I started my week on a North Philadelphia porch with a father whose 15-year-old daughter was shot and killed last month. We talked about her bedroom, the one the grieving father last entered shortly after her death before gently closing the door, unsure when he’d be able to walk in again. They had planned to paint the walls a shade of purple, her favorite color.

The next day I was on another North Philly porch, this time with a mother and grandmother of a 10-year-old boy happily seated between them. His mother was pregnant with him when his father was shot and killed, but the absence of a man he never met is ever-present. We talked about a lot over more than an hour, but one thing that lingered was the mother’s palpable relief that her son preferred staying indoors. Less reason to worry about his safety not guaranteed in any corner of the city.

That night, before I’d even gotten a chance to finish writing about the 15-year-old girl shot and killed in July, another 15-year-old girl was shot in the head while she played basketball with her brother outside a recreation center in the Tioga section of the city. Simone-Monea Rogers later died.

There was a lot of talk about “safe corridors” and after-school programs and activities to keep kids safe during the mayor’s virtual biweekly gun-violence briefing the following day.

But isn’t that what playing basketball at a city recreation center should be?

And yet, children in this city keep getting shot, and their worlds keep shrinking. Stay on the block. Stay right outside. Stay inside. On the mayor’s call Wednesday afternoon, police said that 137 children under the age of 18 have been shot so far this year. That’s a bullet ripping into a young person’s body every 40 hours.

Thirty-two died.

Our response to the unrelenting gun violence isn’t working. For all the meetings and hearings and millions of dollars spent, that is the reality, proven day after day in numbers and grieving families and traumatized communities.

I’m not certain of what will. No one who is being honest is. What I am certain of, especially after a week like this one, is that we are buckling under the weight of loss and grief as we scramble to say or do something — anything — that might alleviate it.

I suppose that’s why I was so taken by news that Williesha Robinson-Bethel had recently opened a candy store in Roxborough to honor her 16-year-old son, William, who was shot and killed on Easter in 2018.

Lots of people impacted by gun violence start foundations and organizations to cope and to honor those they’ve lost. But there was something about this mom opening a candy store for her son that felt especially sweet. Especially after she shared that she too had not touched her son’s room since he was killed more than three years ago. It’s exactly as he left it, she told me, as she sat surrounded by lollipops, gummy bears, and licorice. “His toothbrush is still in the bathroom.”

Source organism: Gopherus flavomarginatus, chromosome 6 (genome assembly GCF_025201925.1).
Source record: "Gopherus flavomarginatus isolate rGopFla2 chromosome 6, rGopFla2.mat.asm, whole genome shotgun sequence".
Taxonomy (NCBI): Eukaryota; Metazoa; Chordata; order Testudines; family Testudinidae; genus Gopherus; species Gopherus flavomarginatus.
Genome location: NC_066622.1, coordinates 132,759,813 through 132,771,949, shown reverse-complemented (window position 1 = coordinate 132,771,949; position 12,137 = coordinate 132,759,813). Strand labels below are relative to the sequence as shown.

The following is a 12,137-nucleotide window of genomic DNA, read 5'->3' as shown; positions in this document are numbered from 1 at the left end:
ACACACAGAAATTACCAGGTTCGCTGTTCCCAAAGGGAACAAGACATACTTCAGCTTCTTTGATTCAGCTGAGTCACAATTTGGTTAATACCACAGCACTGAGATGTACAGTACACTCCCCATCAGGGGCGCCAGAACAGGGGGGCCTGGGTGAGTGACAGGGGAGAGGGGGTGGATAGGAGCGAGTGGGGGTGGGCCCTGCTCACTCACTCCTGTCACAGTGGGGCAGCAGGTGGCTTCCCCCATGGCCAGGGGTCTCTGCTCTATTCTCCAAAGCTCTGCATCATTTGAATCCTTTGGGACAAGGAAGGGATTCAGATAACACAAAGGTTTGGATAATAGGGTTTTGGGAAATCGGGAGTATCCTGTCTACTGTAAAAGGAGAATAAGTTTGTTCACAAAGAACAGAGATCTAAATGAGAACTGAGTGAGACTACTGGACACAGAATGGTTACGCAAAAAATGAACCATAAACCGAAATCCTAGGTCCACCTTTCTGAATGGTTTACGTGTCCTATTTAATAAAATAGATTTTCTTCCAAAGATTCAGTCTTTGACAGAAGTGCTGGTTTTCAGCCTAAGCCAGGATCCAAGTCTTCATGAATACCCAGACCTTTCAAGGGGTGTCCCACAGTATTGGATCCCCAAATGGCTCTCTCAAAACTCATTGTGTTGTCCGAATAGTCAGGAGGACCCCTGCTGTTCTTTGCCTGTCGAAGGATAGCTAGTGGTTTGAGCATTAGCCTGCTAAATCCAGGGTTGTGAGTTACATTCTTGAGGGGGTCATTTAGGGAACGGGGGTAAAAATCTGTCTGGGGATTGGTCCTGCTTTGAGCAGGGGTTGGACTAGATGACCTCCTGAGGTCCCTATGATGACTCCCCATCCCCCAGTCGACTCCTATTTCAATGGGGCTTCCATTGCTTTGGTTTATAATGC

Watching a little girl squeal over the choices when I visited WillBe’s Corner Candy Store, it was impossible not to appreciate this bit of joy that arose from so much sorrow. It made me think we should take some of the millions of dollars we’re throwing at antiviolence programs and help those impacted by violence to open neighborhood businesses that might not only memorialize those lost to gun violence but employ young people to try to keep them safe from it.

When I brought it up with Robinson-Bethel, she said she would love to expand and be able to hire a neighborhood kid or two. Now imagine others impacted by gun violence doing something similar, opening up small neighborhood businesses with the help of city grants or loans. It’s not as easy as that, of course. But it sure feels more hopeful than some of the same old programs we keep throwing money at while too many are left to just memorialize the dead.

Speaking of honoring victims of gun violence, in June I wrote about traveling to the National Building Museum in D.C. with two Philly mothers to visit the Gun Violence Memorial Project. It was a moving experience and exhibit where personal mementos of people killed by guns are displayed in four glass houses each built of 700 bricks for the number of people killed by guns in the United States every week.

After the column, many wanted to know how they could have their loved ones’ mementos included. I’ve got some news on that front. Next week the Gun Violence Memorial Project, in partnership with the Gifford Gun Violence Memorial, Price of Freedom, Mothers in Charge, and the Oronde McClain Foundation, will host collections in Philadelphia on Monday to Friday, Aug. 23-27.

· Aug. 23-27, from 3 to 7 p.m., at the Most Worshipful Prince Hall Grand Lodge of PA, 4301 N. Broad St.

· Aug. 25, from noon to 7 p.m., at Independence National Historic Park, People’s Plaza.

· Aug. 26, from 3 to 7 p.m. at Destined 4 Greatness Inc. at Discovery Center, 3401 Reservoir Dr.

The objects collected will be put on display and added to the current exhibition in Washington in September.

There is something remarkably powerful about seeing seemingly ordinary objects in life take on extraordinary meaning in death. Yullio Robbins, one of the moms I traveled with, donated her son’s favorite brown tie. Cheryl Pedro gave a denim wallet her son made for her for Mother’s Day when he was in seventh grade.

As she took in all of the objects that July day, Robbins said something that feels increasingly significant these days:

“Look at all the hurt.”